1 year ago
OberstGruppen 1 year ago

Not to jump in with a sales pitch, but there is so much truth to what you are saying. We implement our KSX Expert System with image analysis on flotation cells all the time. By doing this, you not only optimize recovery, but you save big time on reagent doses. There really is so much potential in automation, even the ability to compensate for the nonlinear dart valves.

Carmen Ibanz
1 year ago
Carmen Ibanz 1 year ago

I can only agree with you! I think we are spoilt for choice these days compared to metallurgists 50 years ago. There is however still a number of old plants that is far behind in terms of automation. Do any of you think there is a need for the measurement of residual xanthate in real-time to control reagent dosage?

Paul Morrow
1 year ago
Paul Morrow 1 year ago

Yes but I'm still looking for a machine that can match the 75yr old metallurgist and can tell when the sampler has snuck into the blower room for a quick smoke, from the froth appearance. We comment on hiring adequate skills but it seems that despite higher salaries we do not recognize ability.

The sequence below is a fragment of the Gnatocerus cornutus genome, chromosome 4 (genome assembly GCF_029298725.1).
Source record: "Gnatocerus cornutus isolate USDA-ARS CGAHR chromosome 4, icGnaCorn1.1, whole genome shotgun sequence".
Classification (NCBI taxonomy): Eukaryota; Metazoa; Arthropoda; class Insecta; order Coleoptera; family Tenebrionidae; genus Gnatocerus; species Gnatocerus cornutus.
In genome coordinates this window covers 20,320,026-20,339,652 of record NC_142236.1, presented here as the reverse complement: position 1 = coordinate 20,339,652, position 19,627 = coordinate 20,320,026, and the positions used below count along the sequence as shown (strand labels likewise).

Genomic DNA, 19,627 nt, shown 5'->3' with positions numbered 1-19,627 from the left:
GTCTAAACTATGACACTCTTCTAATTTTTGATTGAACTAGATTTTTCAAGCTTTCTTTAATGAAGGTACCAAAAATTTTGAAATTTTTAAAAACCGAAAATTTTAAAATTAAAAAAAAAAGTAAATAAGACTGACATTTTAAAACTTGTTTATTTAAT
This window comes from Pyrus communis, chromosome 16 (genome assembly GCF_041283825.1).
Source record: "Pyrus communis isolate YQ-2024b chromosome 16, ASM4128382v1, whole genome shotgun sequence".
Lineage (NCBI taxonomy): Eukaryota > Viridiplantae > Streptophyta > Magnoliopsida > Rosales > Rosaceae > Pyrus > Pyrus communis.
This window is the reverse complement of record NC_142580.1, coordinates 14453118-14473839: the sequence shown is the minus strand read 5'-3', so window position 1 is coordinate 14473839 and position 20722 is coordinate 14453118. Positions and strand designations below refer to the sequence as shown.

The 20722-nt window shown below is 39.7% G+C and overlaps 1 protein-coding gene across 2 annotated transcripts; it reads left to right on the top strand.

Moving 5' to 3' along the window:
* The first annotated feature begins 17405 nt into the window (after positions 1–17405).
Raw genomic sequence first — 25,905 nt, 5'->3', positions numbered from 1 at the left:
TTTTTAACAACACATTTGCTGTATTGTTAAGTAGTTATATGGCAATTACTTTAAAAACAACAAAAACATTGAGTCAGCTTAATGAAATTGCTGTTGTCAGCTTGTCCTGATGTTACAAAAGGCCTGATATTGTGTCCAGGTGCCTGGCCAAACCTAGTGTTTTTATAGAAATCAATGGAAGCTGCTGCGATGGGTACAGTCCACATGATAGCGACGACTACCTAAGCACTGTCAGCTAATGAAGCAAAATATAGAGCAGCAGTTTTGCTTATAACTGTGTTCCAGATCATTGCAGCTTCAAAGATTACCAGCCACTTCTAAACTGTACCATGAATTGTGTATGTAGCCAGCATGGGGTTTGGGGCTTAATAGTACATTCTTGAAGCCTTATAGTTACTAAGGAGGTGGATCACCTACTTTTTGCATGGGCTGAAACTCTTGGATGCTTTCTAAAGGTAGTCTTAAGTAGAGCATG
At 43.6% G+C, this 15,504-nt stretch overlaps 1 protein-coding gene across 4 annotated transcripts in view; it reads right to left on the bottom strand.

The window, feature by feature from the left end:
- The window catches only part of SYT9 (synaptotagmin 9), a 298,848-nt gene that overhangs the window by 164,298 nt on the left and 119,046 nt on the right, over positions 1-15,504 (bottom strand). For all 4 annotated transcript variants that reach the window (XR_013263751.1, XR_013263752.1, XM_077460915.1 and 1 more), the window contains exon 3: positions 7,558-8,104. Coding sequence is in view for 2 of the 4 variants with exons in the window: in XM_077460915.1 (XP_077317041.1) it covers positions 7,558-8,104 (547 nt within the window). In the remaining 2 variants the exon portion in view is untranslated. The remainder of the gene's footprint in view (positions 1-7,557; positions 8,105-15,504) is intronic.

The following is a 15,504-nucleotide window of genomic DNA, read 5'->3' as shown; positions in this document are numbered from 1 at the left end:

1 year ago
OberstGruppen 1 year ago

I don't think there is a need to measure residual xanthate. By implementing a few simple rules that only rely on data from existing measurements that are readily available and accurate, you can actually maximize your xanthate efficiency. Recovery, tailing limits, pulp levels, etc.

Of course, to implement these rules effectively, you would want a good Expert System, and a good froth analysis system like PlantVision. When combined, you should be able to increase your recovery but also cut reagent use by 15-30% (those are not only high percentages, they typical).

As for the 75 year old metallurgist, I don't view these systems as replacements for people, and I don't think I ever will. Most of the time, I try to sit down with those guys and learn as much as I can. I then take their knowledge and incorporate into the strategies that the software implements at their plant.